The Supreme Court marshal’s probe into the disclosure of a draft opinion on Roe v. Wade is fully in progress, multiple people familiar with the proceedings told POLITICO, carrying out Chief Justice John Roberts’ order to investigate the leak.
But questions about the investigation’s scope and process — some emanating from inside the court, these people said — reveal internal frustrations that in recent days have burst out into the open.
Roberts ordered the internal investigation three weeks ago, launching a probe into how Justice Samuel Alito’s initial opinion was disclosed in an exclusive POLITICO report. The investigation is likely to confront a host of sensitive issues, including whether to ask or require law clerks, staff and even justices to make formal statements that could be used to bring charges if anyone lies.
It’s unclear if justices will allow their staff to be questioned by the team assembled by Marshal Gail Curley, or even be questioned themselves. Furthermore, the exact process or deadline for a completed review is still unknown.
In recent weeks, conservative-leaning justices have not only publicly deplored the leak, but also signaled an unusual degree of tension behind the scenes at the high court.
“I do think that what happened at the court is tremendously bad,” Justice Clarence Thomas, who gave Alito the pen on the draft opinion, declared during a discussion at a conference for Black conservatives in Dallas earlier this month. “I wonder how long we’re going to have these institutions at the rate we’re undermining them. And then I wonder when they’re gone or destabilized, what we will have as a country? And I don’t think the prospects are good if we continue to lose them.”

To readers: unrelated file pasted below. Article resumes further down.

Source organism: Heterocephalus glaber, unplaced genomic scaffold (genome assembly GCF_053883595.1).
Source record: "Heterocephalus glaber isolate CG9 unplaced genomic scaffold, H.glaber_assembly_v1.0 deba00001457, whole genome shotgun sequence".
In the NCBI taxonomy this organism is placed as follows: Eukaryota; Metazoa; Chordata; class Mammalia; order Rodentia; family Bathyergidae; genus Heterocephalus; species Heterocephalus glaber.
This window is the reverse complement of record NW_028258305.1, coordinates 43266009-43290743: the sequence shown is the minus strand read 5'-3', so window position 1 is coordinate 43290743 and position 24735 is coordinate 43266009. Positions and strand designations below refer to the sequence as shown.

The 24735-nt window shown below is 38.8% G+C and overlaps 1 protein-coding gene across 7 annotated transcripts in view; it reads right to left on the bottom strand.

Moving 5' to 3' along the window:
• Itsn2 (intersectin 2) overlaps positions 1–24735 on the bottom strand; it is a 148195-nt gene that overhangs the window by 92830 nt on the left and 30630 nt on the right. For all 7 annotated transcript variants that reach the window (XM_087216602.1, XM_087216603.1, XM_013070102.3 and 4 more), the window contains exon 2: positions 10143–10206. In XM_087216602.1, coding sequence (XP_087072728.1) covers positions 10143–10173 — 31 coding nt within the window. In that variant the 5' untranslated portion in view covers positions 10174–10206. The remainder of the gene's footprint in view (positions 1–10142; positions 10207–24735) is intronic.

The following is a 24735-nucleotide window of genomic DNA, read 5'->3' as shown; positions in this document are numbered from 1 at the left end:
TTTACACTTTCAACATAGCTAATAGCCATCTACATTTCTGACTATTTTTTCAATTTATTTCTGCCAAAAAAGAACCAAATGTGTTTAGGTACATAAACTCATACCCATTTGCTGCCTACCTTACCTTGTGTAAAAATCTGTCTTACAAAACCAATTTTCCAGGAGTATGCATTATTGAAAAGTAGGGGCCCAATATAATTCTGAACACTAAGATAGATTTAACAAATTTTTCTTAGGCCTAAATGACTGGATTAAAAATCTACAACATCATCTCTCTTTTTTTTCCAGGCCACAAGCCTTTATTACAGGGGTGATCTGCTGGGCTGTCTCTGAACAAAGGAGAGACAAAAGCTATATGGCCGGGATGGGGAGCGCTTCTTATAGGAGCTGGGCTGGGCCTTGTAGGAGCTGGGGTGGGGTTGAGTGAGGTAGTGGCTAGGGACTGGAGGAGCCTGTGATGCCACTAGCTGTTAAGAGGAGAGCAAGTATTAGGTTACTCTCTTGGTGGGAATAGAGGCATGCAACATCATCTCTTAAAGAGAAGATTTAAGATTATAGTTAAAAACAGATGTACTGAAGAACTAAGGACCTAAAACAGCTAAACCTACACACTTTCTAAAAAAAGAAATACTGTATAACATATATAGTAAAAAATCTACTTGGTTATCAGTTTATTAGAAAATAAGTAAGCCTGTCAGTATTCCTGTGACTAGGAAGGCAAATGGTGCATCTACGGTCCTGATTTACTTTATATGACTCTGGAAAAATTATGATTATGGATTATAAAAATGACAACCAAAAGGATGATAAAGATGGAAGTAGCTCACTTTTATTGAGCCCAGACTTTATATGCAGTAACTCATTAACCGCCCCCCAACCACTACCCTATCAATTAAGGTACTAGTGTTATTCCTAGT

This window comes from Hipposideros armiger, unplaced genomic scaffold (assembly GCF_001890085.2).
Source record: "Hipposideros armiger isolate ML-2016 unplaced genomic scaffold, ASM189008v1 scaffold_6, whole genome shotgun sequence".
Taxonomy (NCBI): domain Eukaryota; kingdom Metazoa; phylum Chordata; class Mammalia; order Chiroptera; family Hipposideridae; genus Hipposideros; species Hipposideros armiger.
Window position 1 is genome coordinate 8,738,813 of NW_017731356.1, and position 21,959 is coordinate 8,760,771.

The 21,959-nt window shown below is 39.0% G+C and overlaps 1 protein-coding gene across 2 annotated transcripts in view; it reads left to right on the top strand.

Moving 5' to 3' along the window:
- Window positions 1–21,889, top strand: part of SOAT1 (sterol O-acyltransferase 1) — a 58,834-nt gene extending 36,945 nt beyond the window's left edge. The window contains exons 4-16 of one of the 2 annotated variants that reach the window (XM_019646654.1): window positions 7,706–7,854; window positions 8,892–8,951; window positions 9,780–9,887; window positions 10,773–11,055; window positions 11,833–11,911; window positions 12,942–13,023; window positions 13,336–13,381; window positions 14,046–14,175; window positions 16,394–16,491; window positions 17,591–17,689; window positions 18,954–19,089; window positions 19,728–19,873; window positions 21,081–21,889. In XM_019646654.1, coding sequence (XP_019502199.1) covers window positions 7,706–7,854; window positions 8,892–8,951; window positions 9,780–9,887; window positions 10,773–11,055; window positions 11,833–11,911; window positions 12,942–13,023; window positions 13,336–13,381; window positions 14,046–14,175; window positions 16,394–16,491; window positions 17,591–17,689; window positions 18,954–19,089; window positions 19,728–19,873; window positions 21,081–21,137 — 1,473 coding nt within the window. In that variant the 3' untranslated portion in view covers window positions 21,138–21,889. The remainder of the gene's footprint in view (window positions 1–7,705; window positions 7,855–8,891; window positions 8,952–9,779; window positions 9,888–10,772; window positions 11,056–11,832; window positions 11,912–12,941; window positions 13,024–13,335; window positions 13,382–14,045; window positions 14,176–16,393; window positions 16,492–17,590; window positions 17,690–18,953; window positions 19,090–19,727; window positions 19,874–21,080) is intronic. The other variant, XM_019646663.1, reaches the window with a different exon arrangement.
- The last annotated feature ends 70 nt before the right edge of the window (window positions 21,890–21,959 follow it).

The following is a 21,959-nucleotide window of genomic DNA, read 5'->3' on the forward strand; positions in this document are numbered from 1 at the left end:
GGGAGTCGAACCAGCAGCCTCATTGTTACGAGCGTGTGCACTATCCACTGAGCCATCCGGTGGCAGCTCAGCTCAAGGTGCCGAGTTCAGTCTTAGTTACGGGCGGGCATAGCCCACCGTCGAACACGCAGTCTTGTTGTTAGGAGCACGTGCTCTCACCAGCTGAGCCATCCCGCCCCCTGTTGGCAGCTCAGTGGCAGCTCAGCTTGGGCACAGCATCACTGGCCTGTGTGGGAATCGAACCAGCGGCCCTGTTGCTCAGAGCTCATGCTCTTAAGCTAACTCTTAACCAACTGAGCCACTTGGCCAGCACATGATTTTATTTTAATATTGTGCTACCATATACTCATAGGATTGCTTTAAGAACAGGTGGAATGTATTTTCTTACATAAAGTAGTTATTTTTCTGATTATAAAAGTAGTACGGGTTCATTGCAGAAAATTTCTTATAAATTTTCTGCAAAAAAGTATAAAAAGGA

Thomas also seemed to criticize Roberts by saying the atmosphere at the court has deteriorated since the decade-plus of stability in the court’s membership which reigned from 1994 to 2005. The end of that period also happens to coincide with Roberts' confirmation as chief.
“This is not the court of that era,” Thomas said, adding: “We actually trusted each other. We may have been a dysfunctional family, but we were a family.”
Alito, also speaking this month, rebuffed a question about whether the justices felt comfortable these days getting a meal together. His sterile, non-committal response also omitted the usual caveats about how the justices manage to get along even if they disagree.
“The court right now, we had our conference this morning, we’re doing our work. We’re taking new cases, we’re headed toward the end of the term, which is always a frenetic time as we get our opinions out,” he said at the Antonin Scalia Law School at George Mason University, according to the Washington Post. “So, that’s where we are.”
Republicans on Capitol Hill are pressing for an aggressive investigation of the disclosure. “My focus is on finding the person who leaked it, making sure they’re investigated, held accountable and had their career, and everything involving [it], done,” Sen. Thom Tillis (R-N.C.) told reporters shortly after the revelation of the draft majority opinion May 2.
Senate Minority Leader Mitch McConnell went even further, calling on the Justice Department to “pursue criminal charges if applicable.”
A Supreme Court spokesperson didn't respond to a request for comment.
Attorney General Merrick Garland has declined to comment on whether his agency plans to get involved in the inquiry about the draft opinion’s disclosure, but the Justice Department has stressed that he has taken steps to safeguard the justices. Last week, Garland took part in a meeting with Supreme Court officials — including Curley — to discuss upgrades to the justices’ security, including 24-hour protection at their homes, a Justice Department statement said.